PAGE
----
I start to panic as my character takes their good old time unlocking a hatch leading underground.  He is right behind me: Daddy is coming. I hear him curse at me as he swings a bloodied spade wildly towards my head.  I luck out.  The hatch opens and I drop down into the claustrophobic crawl space littered with cob webs and a rusted lawn mower (no idea how that got there).  My heart won’t stop pounding as I contemplate just staying put for a moment to catch my breath, cursing Daddy for scaring the living hell out of me.  I can hear the creak from his brooding footsteps above, and I know I can’t stay here forever.  I need to get out of there and find out what in the world is going on here.  This is just a taste of the heart-attack-inducing moments to come, and I loved every second of it!

Ethan decides to go looking for his long-lost girlfriend Mia after he receives a video of her begging him to stay away.  Reckless, and slightly naive, he nevertheless travels to the swamplands of Louisiana to investigate her disappearance.  Once you arrive, all is not as it seems.  The family living there, the Bakers, clearly have a few screws missing, as well as a pile of other body parts along the way.  You fight them, as well as another form of enemy along the way to saving Mia and yourself.  While the game is slightly linear most of the way through, I never felt quite safe from the denizens of darkness.  Besides the safe rooms located throughout the game, no place was comfortable or inviting, and I prefer my Resident Evil that way compared to the travesty that is Resident Evil 6.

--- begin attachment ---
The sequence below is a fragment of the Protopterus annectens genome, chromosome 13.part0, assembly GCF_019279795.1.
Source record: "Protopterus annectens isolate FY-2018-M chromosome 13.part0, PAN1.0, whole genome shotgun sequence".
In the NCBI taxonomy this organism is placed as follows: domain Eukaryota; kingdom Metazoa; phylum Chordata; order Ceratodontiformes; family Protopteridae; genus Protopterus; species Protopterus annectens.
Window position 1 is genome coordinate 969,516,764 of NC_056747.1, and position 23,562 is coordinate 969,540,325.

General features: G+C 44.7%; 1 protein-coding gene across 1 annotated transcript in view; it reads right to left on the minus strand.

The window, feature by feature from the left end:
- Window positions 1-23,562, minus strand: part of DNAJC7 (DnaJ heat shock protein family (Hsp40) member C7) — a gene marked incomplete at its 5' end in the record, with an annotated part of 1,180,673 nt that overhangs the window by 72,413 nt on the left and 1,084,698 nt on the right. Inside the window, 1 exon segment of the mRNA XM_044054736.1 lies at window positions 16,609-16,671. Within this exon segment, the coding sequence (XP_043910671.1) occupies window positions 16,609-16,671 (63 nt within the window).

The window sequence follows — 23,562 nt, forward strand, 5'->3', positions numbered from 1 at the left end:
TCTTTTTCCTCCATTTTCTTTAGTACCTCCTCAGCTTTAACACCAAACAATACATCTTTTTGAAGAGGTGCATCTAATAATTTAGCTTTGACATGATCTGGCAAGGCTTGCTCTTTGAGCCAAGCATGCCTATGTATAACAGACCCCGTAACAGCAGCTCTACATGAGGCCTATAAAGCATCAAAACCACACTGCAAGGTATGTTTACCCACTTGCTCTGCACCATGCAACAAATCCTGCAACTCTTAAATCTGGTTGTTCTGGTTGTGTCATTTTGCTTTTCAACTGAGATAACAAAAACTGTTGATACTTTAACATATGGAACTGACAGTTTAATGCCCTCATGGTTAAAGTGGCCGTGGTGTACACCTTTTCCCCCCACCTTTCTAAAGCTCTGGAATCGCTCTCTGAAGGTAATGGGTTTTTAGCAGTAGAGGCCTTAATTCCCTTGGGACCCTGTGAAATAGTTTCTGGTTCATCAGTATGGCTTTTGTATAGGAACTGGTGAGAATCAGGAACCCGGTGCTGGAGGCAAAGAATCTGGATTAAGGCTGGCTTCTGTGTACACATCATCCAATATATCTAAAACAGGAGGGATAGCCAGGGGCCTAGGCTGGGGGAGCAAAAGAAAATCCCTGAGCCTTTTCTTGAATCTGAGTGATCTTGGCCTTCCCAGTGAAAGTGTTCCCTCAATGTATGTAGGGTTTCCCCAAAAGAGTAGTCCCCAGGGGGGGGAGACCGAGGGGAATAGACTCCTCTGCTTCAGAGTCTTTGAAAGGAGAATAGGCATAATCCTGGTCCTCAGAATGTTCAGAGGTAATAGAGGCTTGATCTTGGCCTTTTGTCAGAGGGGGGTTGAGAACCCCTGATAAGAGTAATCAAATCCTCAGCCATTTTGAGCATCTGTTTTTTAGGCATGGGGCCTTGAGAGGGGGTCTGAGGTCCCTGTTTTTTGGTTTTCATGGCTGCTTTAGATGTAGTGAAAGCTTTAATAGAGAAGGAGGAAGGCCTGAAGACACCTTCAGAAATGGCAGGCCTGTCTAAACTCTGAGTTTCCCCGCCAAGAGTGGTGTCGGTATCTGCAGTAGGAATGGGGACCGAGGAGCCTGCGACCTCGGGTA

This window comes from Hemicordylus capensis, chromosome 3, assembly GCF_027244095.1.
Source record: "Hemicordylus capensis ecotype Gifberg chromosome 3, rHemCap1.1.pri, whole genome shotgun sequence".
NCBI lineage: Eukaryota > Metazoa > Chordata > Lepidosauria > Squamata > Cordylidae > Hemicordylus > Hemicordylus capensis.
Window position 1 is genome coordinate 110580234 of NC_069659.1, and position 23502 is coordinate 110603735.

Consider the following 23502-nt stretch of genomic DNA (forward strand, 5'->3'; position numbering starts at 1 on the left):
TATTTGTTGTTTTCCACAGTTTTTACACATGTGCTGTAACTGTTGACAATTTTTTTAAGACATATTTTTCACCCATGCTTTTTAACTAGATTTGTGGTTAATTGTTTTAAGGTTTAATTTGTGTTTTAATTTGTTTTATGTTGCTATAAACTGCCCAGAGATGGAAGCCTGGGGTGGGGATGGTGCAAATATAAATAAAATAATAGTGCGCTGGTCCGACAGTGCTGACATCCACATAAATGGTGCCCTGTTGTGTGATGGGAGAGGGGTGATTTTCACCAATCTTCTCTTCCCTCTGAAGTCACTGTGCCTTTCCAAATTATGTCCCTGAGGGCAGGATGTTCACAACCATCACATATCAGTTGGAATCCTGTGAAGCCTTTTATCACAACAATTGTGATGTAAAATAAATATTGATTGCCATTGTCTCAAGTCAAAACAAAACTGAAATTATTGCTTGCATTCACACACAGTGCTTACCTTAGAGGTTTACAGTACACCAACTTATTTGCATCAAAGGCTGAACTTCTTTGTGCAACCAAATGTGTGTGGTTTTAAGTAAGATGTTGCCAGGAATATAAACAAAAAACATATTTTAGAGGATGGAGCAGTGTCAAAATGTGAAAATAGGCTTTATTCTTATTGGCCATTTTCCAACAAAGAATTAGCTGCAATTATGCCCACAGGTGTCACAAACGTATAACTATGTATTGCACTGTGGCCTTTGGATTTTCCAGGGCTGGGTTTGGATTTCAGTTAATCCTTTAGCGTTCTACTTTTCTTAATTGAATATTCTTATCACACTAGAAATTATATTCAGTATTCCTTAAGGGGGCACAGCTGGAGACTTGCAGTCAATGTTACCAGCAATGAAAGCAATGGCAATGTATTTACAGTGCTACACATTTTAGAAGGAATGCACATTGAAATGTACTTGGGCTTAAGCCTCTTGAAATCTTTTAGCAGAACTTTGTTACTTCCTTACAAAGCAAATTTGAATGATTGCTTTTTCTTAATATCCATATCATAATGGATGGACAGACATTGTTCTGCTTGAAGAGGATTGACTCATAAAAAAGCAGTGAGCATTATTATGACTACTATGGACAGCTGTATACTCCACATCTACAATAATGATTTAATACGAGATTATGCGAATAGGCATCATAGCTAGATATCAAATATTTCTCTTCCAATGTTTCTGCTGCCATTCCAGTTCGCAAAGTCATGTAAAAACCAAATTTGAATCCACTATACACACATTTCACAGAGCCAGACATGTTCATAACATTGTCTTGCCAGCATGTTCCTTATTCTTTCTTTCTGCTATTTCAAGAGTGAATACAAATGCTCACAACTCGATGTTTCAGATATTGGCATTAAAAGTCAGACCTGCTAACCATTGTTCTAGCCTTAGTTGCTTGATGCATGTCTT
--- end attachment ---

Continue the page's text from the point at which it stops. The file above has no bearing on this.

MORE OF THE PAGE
Speaking of gut wrenching, please do not play this game if you have a weak stomach or are prone to heart attacks.  That is a serious warning.  This game made me jump off the couch AND scream at the top of my lungs in just the first hour.  The first half is terrifying, and the second half keeps the scares coming but does focus a little more on linear level design and first person shooting gameplay.  While some might have wanted a complete return to form to Resident Evil 1-3 (this game has a house that resembles the mansion in RE1 and even references to the greater Resident Evil universe that are subtle but brilliant), I adored the blend of scares and stealth mixed with tense moments of action.  Even when you are stripped of your inventory during a section of the game, it never feels like it overstays its welcome.  The weapons all have a place, and I never felt like a weapon wasn’t useful or didn’t feel awkward aiming.  The pace is nothing short of a masterpiece, so much so that I began a new playthrough immediately following the completion of the game.  It has its bloody hooks in me that deep.

Overall, Resident Evil 7: Biohazard is both a return to horror and a breath of new life to this decades old franchise.  Some fans may not enjoy all aspects of it, and I respect that.  However, I couldn’t get enough of this entry and can’t wait to see what the future holds for Resident Evil if they continue down this gutsy path.

Final Score:  9/10  Excellent